As I agreed to review Pope Leo XIII’s famous social encyclical Rerum Novarum of 1891 in the light of his earlier 1888 encyclical Libertas, my immediate expectation was that I would find the social teaching to be dated, whereas the teaching on liberty to be pertinent. It is obvious that with social, economic, and scientific development new challenges are constantly being born. Thus, practical ethical reflection has to be continuously renewed, furthered, and expanded, applying the same moral principles to evermore complex situations, and the greater the velocity of cultural and social changes, the more urgent is the need for an applied, adapted, and relevant social ethics. Moral rules, on the contrary, do not age because human nature in its essence is always the same, and so I imagined that Leo XIII’s defense of liberty would not raise eyebrows. To my surprise, it immediately became clear that it is this teaching that needs to be purified and corrected.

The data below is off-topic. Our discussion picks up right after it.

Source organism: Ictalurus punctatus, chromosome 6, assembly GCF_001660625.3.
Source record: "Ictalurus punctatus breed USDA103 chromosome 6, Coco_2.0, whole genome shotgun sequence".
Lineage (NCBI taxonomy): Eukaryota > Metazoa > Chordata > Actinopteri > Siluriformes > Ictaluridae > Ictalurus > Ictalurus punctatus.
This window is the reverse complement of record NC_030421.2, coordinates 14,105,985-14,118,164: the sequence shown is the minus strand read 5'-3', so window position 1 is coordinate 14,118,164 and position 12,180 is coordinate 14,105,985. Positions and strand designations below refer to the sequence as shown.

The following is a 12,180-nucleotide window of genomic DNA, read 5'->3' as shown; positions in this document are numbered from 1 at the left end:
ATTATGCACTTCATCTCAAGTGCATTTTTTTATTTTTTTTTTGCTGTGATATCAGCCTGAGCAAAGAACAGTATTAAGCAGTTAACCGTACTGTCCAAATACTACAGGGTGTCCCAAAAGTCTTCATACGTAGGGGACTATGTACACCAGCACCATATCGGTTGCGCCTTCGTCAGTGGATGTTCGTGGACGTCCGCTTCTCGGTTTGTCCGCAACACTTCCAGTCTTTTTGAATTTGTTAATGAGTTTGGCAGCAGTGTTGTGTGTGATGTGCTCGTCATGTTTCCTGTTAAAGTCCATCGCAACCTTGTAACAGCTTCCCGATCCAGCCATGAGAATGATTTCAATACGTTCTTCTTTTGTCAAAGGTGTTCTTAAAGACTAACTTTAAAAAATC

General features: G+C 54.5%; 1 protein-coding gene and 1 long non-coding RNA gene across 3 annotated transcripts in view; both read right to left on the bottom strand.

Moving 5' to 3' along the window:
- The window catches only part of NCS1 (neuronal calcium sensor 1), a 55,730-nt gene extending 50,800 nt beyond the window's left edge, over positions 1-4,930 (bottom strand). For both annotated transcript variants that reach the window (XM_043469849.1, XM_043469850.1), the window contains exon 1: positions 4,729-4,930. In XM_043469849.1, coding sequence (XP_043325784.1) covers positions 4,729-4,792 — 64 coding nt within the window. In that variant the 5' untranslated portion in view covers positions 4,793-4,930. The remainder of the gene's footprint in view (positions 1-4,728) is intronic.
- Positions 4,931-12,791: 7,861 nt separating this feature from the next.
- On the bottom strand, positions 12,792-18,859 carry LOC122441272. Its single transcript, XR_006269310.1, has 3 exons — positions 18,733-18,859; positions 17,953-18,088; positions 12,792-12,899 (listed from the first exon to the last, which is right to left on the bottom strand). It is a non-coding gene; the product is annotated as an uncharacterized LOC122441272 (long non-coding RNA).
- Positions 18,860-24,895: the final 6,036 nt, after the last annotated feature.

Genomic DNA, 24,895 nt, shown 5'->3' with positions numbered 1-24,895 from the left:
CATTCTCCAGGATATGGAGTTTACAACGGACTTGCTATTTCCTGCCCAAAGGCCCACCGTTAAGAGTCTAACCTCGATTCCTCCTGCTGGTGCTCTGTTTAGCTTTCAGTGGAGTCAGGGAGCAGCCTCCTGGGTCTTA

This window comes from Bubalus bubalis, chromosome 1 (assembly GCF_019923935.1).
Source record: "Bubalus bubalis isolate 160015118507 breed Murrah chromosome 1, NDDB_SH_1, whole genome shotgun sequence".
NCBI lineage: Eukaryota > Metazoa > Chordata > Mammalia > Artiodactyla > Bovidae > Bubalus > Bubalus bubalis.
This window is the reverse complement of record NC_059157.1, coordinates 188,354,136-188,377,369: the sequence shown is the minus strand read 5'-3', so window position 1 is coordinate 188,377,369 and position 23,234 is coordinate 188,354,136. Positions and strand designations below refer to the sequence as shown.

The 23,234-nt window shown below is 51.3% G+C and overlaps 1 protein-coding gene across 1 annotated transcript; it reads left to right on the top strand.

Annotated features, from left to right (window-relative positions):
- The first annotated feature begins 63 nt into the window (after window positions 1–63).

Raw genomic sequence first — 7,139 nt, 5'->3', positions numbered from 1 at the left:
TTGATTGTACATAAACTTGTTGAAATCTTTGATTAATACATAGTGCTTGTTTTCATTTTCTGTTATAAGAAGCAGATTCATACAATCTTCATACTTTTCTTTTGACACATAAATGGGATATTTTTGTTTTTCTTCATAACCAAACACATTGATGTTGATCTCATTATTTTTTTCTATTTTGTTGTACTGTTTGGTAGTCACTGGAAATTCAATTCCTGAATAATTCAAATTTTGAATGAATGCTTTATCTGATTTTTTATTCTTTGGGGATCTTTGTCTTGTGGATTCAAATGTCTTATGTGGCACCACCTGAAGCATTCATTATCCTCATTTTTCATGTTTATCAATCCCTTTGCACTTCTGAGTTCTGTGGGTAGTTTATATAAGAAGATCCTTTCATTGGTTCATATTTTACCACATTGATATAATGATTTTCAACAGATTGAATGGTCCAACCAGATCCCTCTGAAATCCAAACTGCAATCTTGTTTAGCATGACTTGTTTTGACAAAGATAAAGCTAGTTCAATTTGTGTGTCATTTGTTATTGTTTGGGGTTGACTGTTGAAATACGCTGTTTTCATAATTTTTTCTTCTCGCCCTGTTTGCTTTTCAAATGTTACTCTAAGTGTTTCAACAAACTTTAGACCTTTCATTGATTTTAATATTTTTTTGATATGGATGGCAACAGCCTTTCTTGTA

Wojciech Giertych, "Rerum Novarum in the Light of Libertas," Journal of Markets & Morality 19, no. 2 (Fall 2016): 403-416